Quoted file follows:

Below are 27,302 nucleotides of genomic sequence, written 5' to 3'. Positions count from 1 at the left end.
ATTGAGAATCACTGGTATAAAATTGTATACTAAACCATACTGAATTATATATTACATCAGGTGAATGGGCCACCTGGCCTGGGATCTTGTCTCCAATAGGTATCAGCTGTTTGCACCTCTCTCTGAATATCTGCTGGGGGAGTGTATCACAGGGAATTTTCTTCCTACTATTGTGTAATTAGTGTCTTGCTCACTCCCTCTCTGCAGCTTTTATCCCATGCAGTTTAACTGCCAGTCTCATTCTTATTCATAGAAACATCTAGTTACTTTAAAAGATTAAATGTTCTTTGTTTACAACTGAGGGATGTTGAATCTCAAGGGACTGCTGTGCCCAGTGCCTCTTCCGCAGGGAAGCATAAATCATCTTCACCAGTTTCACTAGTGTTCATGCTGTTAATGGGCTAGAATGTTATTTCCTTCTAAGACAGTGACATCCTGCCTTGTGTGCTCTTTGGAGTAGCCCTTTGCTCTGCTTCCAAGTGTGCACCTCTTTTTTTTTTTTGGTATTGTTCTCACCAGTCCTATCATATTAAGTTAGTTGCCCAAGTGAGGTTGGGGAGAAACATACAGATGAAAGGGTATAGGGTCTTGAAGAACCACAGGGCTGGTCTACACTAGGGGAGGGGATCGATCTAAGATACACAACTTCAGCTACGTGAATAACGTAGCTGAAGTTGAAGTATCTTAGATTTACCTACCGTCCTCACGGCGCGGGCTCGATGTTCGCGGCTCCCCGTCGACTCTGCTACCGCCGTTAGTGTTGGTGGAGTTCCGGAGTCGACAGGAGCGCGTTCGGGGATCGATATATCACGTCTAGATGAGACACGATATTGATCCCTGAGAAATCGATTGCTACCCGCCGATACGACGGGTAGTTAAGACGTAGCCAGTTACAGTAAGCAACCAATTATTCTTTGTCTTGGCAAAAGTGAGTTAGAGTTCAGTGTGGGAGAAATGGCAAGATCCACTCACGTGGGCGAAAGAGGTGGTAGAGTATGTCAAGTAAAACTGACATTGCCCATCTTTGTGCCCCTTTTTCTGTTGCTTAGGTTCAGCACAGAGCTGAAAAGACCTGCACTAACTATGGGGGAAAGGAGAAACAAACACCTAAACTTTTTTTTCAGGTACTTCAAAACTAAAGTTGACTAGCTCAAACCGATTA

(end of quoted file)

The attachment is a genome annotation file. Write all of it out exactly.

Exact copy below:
Below are 27,302 nucleotides of genomic sequence, written 5' to 3'. Positions count from 1 at the left end.
ATTGAGAATCACTGGTATAAAATTGTATACTAAACCATACTGAATTATATATTACATCAGGTGAATGGGCCACCTGGCCTGGGATCTTGTCTCCAATAGGTATCAGCTGTTTGCACCTCTCTCTGAATATCTGCTGGGGGAGTGTATCACAGGGAATTTTCTTCCTACTATTGTGTAATTAGTGTCTTGCTCACTCCCTCTCTGCAGCTTTTATCCCATGCAGTTTAACTGCCAGTCTCATTCTTATTCATAGAAACATCTAGTTACTTTAAAAGATTAAATGTTCTTTGTTTACAACTGAGGGATGTTGAATCTCAAGGGACTGCTGTGCCCAGTGCCTCTTCCGCAGGGAAGCATAAATCATCTTCACCAGTTTCACTAGTGTTCATGCTGTTAATGGGCTAGAATGTTATTTCCTTCTAAGACAGTGACATCCTGCCTTGTGTGCTCTTTGGAGTAGCCCTTTGCTCTGCTTCCAAGTGTGCACCTCTTTTTTTTTTTTGGTATTGTTCTCACCAGTCCTATCATATTAAGTTAGTTGCCCAAGTGAGGTTGGGGAGAAACATACAGATGAAAGGGTATAGGGTCTTGAAGAACCACAGGGCTGGTCTACACTAGGGGAGGGGATCGATCTAAGATACACAACTTCAGCTACGTGAATAACGTAGCTGAAGTTGAAGTATCTTAGATTTACCTACCGTCCTCACGGCGCGGGCTCGATGTTCGCGGCTCCCCGTCGACTCTGCTACCGCCGTTAGTGTTGGTGGAGTTCCGGAGTCGACAGGAGCGCGTTCGGGGATCGATATATCACGTCTAGATGAGACACGATATTGATCCCTGAGAAATCGATTGCTACCCGCCGATACGACGGGTAGTTAAGACGTAGCCAGTTACAGTAAGCAACCAATTATTCTTTGTCTTGGCAAAAGTGAGTTAGAGTTCAGTGTGGGAGAAATGGCAAGATCCACTCACGTGGGCGAAAGAGGTGGTAGAGTATGTCAAGTAAAACTGACATTGCCCATCTTTGTGCCCCTTTTTCTGTTGCTTAGGTTCAGCACAGAGCTGAAAAGACCTGCACTAACTATGGGGGAAAGGAGAAACAAACACCTAAACTTTTTTTTCAGGTACTTCAAAACTAAAGTTGACTAGCTCAAACCGATTA